The Mad Songs of Fernanda Hussein

By Gareth Evans

the-mad-songs-of-fernanda-hussein-john-gianvito.jpgThe Mad Songs of Fernanda Hussein, 2001

"The victors of war should never celebrate. They should always mourn."­­ ­­­­­– Lao-Tzu

Self-funded, 16 mm and six years in the making, this politically-engaged, heartfelt and pantheistic three-hour exploration of American responses to the Gulf War is effectively unique in its decision to commit this conflict to celluloid. Written and directed by John Gianvito, programmer of the Harvard Film Archive, it weaves three fictional strands alongside documentary footage, interviews and a singular concert performance to create a multi-stranded, many-layered text that is fuelled as much by (focused) anger as it is by the prerogatives of aesthetics.

The Fernanda Hussein of the title is a Hispanic-American woman (the surname comes from her Egyptian husband) whose children are victimised and worse by anti-Iraqi thugs in their New Mexico town. Unable to cope with the terrible confirmation of their disappearance, she disappears into the hills, where her nomadic chants fill the empty valleys. Meanwhile Carlos, a Chicano Gulf war veteran, returns from the Middle East, traumatised by the atrocities his unit saw and committed, also unable fully to respond to those around him and repelled by the casual racism of his community, themselves victims of ongoing prejudice. Gianvito invests the most autobiographical elements, however, in the story of the teenager Raphael, politically alienated from his parents and peers, who becomes active in the anti-war campaign, and especially with a local peace circle.

With almost all its parts played by local residents and with many appearing in their own lives (e.g the peace activists and the soldier), Mad Songs is a fine example, in the spirit of Robert Kramer and Peter Watkins' oeuvres, of a film and film-maker inhabiting their material for social as much as cinematic ends.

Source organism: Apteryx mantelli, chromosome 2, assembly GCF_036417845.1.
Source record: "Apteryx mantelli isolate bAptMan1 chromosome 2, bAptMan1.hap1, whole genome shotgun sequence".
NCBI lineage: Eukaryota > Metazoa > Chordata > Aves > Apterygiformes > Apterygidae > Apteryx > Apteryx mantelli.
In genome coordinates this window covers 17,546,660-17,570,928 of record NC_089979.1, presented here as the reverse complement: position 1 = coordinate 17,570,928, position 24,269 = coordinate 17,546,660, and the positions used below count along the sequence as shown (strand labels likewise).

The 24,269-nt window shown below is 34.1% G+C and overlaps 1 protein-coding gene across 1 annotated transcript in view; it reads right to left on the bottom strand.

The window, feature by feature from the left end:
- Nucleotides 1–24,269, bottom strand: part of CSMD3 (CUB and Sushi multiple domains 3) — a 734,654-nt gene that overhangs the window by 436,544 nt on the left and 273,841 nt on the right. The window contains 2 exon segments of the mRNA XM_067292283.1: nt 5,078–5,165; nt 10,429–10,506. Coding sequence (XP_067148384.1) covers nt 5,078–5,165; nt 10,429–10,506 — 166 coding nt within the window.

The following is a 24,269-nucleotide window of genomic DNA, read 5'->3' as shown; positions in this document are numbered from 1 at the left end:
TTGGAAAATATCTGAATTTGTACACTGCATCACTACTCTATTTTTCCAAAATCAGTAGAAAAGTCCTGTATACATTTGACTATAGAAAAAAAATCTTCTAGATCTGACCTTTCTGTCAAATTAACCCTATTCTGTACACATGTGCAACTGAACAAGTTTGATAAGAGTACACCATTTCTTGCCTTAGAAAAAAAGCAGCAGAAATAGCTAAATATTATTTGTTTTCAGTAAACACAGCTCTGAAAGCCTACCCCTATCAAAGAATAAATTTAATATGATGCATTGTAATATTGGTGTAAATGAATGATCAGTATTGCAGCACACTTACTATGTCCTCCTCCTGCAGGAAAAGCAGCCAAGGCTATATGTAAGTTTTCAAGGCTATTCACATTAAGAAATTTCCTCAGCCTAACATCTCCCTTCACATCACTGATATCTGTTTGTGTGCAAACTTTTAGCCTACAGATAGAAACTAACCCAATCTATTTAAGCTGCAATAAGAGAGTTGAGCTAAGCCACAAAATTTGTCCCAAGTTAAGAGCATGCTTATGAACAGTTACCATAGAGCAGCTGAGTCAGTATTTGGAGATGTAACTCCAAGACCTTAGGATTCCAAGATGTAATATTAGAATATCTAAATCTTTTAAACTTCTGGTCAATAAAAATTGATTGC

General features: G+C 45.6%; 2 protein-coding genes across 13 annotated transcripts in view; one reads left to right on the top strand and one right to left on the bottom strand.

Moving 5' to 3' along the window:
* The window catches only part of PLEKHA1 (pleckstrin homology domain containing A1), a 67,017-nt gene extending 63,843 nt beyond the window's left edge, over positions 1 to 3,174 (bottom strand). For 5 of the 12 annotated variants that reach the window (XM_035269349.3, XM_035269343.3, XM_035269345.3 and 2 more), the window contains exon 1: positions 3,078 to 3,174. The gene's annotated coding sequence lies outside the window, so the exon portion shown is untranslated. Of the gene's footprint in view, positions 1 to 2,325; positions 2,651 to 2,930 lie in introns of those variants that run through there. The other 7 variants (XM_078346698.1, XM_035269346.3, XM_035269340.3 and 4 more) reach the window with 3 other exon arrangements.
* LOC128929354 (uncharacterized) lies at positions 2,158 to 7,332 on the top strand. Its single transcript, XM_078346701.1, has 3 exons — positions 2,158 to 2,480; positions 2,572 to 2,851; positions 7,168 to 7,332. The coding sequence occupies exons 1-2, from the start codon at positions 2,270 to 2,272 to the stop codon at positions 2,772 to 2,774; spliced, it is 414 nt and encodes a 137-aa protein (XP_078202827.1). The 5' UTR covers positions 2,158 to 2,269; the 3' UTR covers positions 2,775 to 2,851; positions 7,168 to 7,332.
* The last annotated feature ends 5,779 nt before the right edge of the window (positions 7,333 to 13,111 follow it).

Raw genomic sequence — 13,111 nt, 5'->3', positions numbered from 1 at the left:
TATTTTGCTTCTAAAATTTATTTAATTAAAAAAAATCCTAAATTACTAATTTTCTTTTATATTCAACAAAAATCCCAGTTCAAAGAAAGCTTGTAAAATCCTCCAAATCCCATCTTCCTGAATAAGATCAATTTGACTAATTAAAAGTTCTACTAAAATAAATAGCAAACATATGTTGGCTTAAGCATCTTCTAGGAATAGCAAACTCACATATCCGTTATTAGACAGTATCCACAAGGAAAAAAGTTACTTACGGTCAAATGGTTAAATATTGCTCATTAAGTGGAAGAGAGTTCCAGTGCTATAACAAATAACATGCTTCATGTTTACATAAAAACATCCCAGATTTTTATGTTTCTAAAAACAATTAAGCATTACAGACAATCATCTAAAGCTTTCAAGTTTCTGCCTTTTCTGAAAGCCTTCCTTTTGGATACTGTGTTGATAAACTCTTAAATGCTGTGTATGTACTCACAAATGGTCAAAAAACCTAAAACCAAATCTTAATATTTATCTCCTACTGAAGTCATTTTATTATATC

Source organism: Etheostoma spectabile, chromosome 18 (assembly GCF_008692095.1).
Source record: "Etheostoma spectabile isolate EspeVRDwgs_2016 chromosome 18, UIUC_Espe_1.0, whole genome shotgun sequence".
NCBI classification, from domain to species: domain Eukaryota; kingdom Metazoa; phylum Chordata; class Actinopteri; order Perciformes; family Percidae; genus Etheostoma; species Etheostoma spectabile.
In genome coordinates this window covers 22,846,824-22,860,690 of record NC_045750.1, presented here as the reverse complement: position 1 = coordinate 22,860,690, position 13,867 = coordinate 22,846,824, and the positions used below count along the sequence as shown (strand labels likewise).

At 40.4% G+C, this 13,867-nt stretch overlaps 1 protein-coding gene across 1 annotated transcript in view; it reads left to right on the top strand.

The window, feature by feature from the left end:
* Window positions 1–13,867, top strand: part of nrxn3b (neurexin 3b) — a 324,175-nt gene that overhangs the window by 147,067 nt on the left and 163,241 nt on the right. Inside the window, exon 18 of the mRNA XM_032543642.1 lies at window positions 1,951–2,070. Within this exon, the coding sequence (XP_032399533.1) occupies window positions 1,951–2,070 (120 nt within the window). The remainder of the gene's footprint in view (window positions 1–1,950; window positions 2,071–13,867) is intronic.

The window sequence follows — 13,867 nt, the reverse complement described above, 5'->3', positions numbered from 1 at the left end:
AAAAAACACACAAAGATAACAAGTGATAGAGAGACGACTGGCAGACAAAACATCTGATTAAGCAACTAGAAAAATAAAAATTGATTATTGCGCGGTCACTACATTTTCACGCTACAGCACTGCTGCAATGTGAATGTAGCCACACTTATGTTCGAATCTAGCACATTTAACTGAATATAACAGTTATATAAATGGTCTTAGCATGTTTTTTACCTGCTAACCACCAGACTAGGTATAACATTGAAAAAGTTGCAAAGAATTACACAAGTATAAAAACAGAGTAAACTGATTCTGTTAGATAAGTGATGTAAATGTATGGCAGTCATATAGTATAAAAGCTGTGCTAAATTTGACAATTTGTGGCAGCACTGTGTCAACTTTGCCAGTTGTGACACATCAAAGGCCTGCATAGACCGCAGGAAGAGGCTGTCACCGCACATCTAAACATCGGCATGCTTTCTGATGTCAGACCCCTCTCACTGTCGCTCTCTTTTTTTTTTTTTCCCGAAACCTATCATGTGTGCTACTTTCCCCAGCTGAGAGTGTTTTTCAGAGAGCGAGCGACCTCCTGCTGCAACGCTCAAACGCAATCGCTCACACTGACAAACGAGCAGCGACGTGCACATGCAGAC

With its length allowing the human pulse of the stories to operate believably, with space for genuine exploration of the issues raised, Mad Songs does not default to conventional filmic models in subject or tone. It is scored to the remarkable work for Oud, written and played in commemoration of the US bombing of Baghdad's civilian Al-Amariyah shelter, by musician Naseer Shemma and first played on the site itself.

Mad Songs celebrates the survivors of a lunatic reality while not losing sight of the terrible injustices perpetrated by a government on the innocent. Unfortunately timely, it is the most eloquent expression of the feeling that such actions are 'not done in my name' to have appeared for many years; and all the more important in that at its heart is the virtually invisible decade-long suffering of the Iraqi people under sanctions.


Mad Songs will be screened at the Rotterdam Film Festival in January. 
www.filmfestivalrotterdam.com